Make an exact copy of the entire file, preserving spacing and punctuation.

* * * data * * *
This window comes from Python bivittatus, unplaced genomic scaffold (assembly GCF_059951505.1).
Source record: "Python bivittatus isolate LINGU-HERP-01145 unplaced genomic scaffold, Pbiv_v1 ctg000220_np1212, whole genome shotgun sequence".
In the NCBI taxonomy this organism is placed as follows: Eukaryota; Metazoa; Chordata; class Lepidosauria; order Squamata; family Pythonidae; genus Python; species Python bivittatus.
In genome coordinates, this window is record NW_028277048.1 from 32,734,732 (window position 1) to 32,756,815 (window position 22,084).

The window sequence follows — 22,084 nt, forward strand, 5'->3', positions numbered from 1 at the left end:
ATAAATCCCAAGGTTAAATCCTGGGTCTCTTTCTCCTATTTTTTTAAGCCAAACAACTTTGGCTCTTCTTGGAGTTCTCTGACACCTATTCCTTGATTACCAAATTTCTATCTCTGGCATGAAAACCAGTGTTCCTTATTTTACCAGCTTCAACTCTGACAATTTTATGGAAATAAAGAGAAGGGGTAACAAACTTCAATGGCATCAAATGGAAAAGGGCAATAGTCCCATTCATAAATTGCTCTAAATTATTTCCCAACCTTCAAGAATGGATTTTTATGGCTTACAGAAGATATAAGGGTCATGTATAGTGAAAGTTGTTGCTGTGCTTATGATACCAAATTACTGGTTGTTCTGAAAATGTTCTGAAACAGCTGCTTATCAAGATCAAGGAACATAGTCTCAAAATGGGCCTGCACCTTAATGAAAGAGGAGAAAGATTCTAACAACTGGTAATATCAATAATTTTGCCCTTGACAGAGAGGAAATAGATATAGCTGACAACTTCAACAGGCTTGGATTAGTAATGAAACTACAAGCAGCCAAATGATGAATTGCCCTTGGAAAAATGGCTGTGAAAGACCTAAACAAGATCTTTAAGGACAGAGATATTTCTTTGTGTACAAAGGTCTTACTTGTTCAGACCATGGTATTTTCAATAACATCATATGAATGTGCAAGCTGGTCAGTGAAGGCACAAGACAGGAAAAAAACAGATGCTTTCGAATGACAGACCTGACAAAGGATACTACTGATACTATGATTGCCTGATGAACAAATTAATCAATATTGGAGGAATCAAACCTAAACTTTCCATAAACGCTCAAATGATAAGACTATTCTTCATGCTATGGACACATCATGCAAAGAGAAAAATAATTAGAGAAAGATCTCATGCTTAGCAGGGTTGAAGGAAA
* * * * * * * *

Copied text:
This window comes from Python bivittatus, unplaced genomic scaffold (assembly GCF_059951505.1).
Source record: "Python bivittatus isolate LINGU-HERP-01145 unplaced genomic scaffold, Pbiv_v1 ctg000220_np1212, whole genome shotgun sequence".
In the NCBI taxonomy this organism is placed as follows: Eukaryota; Metazoa; Chordata; class Lepidosauria; order Squamata; family Pythonidae; genus Python; species Python bivittatus.
In genome coordinates, this window is record NW_028277048.1 from 32,734,732 (window position 1) to 32,756,815 (window position 22,084).

The window sequence follows — 22,084 nt, forward strand, 5'->3', positions numbered from 1 at the left end:
ATAAATCCCAAGGTTAAATCCTGGGTCTCTTTCTCCTATTTTTTTAAGCCAAACAACTTTGGCTCTTCTTGGAGTTCTCTGACACCTATTCCTTGATTACCAAATTTCTATCTCTGGCATGAAAACCAGTGTTCCTTATTTTACCAGCTTCAACTCTGACAATTTTATGGAAATAAAGAGAAGGGGTAACAAACTTCAATGGCATCAAATGGAAAAGGGCAATAGTCCCATTCATAAATTGCTCTAAATTATTTCCCAACCTTCAAGAATGGATTTTTATGGCTTACAGAAGATATAAGGGTCATGTATAGTGAAAGTTGTTGCTGTGCTTATGATACCAAATTACTGGTTGTTCTGAAAATGTTCTGAAACAGCTGCTTATCAAGATCAAGGAACATAGTCTCAAAATGGGCCTGCACCTTAATGAAAGAGGAGAAAGATTCTAACAACTGGTAATATCAATAATTTTGCCCTTGACAGAGAGGAAATAGATATAGCTGACAACTTCAACAGGCTTGGATTAGTAATGAAACTACAAGCAGCCAAATGATGAATTGCCCTTGGAAAAATGGCTGTGAAAGACCTAAACAAGATCTTTAAGGACAGAGATATTTCTTTGTGTACAAAGGTCTTACTTGTTCAGACCATGGTATTTTCAATAACATCATATGAATGTGCAAGCTGGTCAGTGAAGGCACAAGACAGGAAAAAAACAGATGCTTTCGAATGACAGACCTGACAAAGGATACTACTGATACTATGATTGCCTGATGAACAAATTAATCAATATTGGAGGAATCAAACCTAAACTTTCCATAAACGCTCAAATGATAAGACTATTCTTCATGCTATGGACACATCATGCAAAGAGAAAAATAATTAGAGAAAGATCTCATGCTTAGCAGGGTTGAAGGAAA